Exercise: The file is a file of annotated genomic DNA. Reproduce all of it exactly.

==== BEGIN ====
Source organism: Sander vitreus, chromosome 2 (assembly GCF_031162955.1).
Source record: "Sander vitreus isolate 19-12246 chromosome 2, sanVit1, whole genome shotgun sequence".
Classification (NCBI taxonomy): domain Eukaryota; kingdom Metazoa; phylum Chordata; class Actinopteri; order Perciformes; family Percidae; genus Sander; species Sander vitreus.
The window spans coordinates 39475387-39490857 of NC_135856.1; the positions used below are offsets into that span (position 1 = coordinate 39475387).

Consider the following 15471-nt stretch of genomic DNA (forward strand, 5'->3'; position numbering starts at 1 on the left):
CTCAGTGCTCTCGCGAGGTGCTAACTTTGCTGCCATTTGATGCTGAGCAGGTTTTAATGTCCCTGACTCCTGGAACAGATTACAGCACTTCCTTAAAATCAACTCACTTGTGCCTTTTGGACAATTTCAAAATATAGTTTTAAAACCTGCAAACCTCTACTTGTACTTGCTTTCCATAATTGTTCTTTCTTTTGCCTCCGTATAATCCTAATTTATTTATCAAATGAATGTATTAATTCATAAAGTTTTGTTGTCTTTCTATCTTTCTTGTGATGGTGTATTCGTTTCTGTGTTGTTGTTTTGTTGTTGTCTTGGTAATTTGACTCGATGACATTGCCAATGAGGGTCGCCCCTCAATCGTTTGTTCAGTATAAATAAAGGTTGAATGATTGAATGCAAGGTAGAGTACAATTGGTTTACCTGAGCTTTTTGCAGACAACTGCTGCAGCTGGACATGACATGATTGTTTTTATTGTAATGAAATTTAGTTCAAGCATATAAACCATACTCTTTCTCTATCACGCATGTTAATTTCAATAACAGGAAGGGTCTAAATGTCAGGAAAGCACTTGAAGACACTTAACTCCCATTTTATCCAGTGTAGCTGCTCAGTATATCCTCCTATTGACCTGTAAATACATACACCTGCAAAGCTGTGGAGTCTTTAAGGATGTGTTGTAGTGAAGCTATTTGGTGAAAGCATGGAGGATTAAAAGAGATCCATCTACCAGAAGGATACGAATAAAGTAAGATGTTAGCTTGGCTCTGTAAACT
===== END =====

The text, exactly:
Source organism: Sander vitreus, chromosome 2 (assembly GCF_031162955.1).
Source record: "Sander vitreus isolate 19-12246 chromosome 2, sanVit1, whole genome shotgun sequence".
Classification (NCBI taxonomy): domain Eukaryota; kingdom Metazoa; phylum Chordata; class Actinopteri; order Perciformes; family Percidae; genus Sander; species Sander vitreus.
The window spans coordinates 39475387-39490857 of NC_135856.1; the positions used below are offsets into that span (position 1 = coordinate 39475387).

Consider the following 15471-nt stretch of genomic DNA (forward strand, 5'->3'; position numbering starts at 1 on the left):
CTCAGTGCTCTCGCGAGGTGCTAACTTTGCTGCCATTTGATGCTGAGCAGGTTTTAATGTCCCTGACTCCTGGAACAGATTACAGCACTTCCTTAAAATCAACTCACTTGTGCCTTTTGGACAATTTCAAAATATAGTTTTAAAACCTGCAAACCTCTACTTGTACTTGCTTTCCATAATTGTTCTTTCTTTTGCCTCCGTATAATCCTAATTTATTTATCAAATGAATGTATTAATTCATAAAGTTTTGTTGTCTTTCTATCTTTCTTGTGATGGTGTATTCGTTTCTGTGTTGTTGTTTTGTTGTTGTCTTGGTAATTTGACTCGATGACATTGCCAATGAGGGTCGCCCCTCAATCGTTTGTTCAGTATAAATAAAGGTTGAATGATTGAATGCAAGGTAGAGTACAATTGGTTTACCTGAGCTTTTTGCAGACAACTGCTGCAGCTGGACATGACATGATTGTTTTTATTGTAATGAAATTTAGTTCAAGCATATAAACCATACTCTTTCTCTATCACGCATGTTAATTTCAATAACAGGAAGGGTCTAAATGTCAGGAAAGCACTTGAAGACACTTAACTCCCATTTTATCCAGTGTAGCTGCTCAGTATATCCTCCTATTGACCTGTAAATACATACACCTGCAAAGCTGTGGAGTCTTTAAGGATGTGTTGTAGTGAAGCTATTTGGTGAAAGCATGGAGGATTAAAAGAGATCCATCTACCAGAAGGATACGAATAAAGTAAGATGTTAGCTTGGCTCTGTAAACT